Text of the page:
campbell 01-02-2018 10:44 AM


Bridgeport pension bond sale will save taxpayers $48M, says Mayor Ganim
The city of Bridgeport has completed a pension bond sale that raised $96 million to pay down a $200 million long-term unfunded pension liability the city faced covering retirement costs for current and former police officers and firefighters.

The measure will save Bridgeport taxpayers approximately $2 million per year in net debt service payments fobridgeport bond saler the next 26 years over the life of the bonds, resulting in total savings to taxpayers of approximately $48 million.

The bond sale was made possible through special legislation sponsored by the Bridgeport delegation and adopted by the Connecticut General Assembly during the 2017 legislative session. That action gave Bridgeport the statutory authority to issue taxable bonds to pay off more than $200 million in unfunded pension liability into the Connecticut Municipal Employee Retirement System.

“This is the kind of outside-the-box thinking we need to tackle our short- and long-term fiscal challenges as a city and as a state,” remarked Mayor Joe Ganim. “We’re showing we can do this while operating more efficiently and lowering borrowing costs as we search for savings to absorb major state budget cuts.”

The bond sale was approved by the Bridgeport City Council in August and was coordinated by the Bridgeport Finance Department. It was underwritten by Morgan Stanley, coordinated with outside financial advisor Public Finance Management, and attorneys from the firm Pullman and Comley as bond counsel for the city.

The bonds were sold with an average interest rate of 4.53 percent, with all proceeds to be deposited into the Connecticut Municipal Employee Retirement System pension fund at the closing date in early January.

Prior to the legislation, Bridgeport was locked into paying $7.5 million in amortization payments for the next 26 years into the Connecticut Municipal Employee Retirement System to cover unfunded pension liability. Ganim said that liability was created because the city did not transfer enough assets into the fund when it moved the fire and police pensions to state management in 2013.

The fund at the time covered the Bridgeport deficiency but charged the city an 8 percent interest rate on the its annual payments.

The news came on the heels of reports that Ganim would officially enter the gubernatorial race on Jan. 3. However, Ganim apparently inadvertently announced his candidacy on Twitter last night by posting “I’m seeking your support for the office of Governor of Connecticut” under the handle “@GanimforCT.”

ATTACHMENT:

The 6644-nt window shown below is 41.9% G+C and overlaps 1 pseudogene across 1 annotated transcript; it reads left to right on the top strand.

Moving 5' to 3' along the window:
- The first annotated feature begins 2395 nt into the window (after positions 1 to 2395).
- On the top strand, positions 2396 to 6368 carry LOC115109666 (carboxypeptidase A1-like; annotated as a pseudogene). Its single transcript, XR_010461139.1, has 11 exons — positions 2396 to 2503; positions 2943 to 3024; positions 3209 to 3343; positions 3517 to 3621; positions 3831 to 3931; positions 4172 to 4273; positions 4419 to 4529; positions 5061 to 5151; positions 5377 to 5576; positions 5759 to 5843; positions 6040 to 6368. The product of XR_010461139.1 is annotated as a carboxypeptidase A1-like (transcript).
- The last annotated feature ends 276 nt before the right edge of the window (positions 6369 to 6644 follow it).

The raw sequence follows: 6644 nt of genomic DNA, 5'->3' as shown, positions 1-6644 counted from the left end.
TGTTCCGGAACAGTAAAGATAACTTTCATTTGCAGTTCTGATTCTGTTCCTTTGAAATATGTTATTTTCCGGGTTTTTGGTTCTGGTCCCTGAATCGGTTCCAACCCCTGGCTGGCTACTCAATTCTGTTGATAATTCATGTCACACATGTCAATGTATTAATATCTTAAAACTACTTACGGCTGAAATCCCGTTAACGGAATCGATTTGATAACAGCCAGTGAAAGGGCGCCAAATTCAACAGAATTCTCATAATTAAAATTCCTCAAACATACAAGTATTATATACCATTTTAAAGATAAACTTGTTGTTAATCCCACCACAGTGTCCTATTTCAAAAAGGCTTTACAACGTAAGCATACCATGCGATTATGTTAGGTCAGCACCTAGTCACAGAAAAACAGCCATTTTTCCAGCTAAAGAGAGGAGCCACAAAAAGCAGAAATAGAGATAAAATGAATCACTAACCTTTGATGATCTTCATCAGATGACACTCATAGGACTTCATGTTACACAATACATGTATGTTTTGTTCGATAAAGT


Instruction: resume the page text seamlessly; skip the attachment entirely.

Under state campaign finance laws, he legally became a candidate by issuing such a post. The account has since been deleted, however, leaving some doubt as to whether Ganim is now officially a candidate. His office did not immediately return calls for comment.


One year left, Malloy still wrestling with pensions
Faced with choosing among bad options, Gov. Dannel P. Malloy has done a decent job of working with the legislature and state labor unions to address Connecticut’s severely underfunded pension plans. Certainly far more than his predecessors have.

While Malloy has not fixed the pension fund for state workers, his policies have improved the situation.

Now Malloy, entering his last year in office, is turning his attention to the teacher pension fund, also underwritten by the state and cash-starved.

In raising the issue, Malloy is following a familiar pattern. He is suggesting refinancing the state’s obligation to assure teachers get the pensions they were promised. This would push large pension payments further out into the future, and end up costing the state more, but would avoid massive balloon payments requiring cuts in municipal aid, reductions in state services and sharply higher taxes.

A 2014 study by the Center for Retirement Research at Boston College concluded that without any adjustments Connecticut’s obligations to fund the teacher retirement plan would exceed $6 billion annually in the early 2030s, before sharply declining in later years. It is not reasonable to come up with $6 billion just for teacher pensions in a state budget that now stands at about $20 billion.

Last year the legislature approved a plan to avoid similar balloon payments for the state-worker pension fund that were also to hit in the 2030s. Under that revised plan, pension contributions will peak at around $2.3 billion — costly but manageable. However, spreading out payments will add $14 billion or more to the cost.

While getting the revised payment legislation through the Generally Assembly — without any Republican votes — Malloy also won concessions from state labor unions. Under that deal, new workers are enrolling in hybrid pension/401(k)-style plans. Along with higher employee contributions toward their pensions, it creates a plan largely funded by the employees, at least going forward. The legacy costs for the gold-standard retirement plans of the past will be a drag on the state for decades to come, however.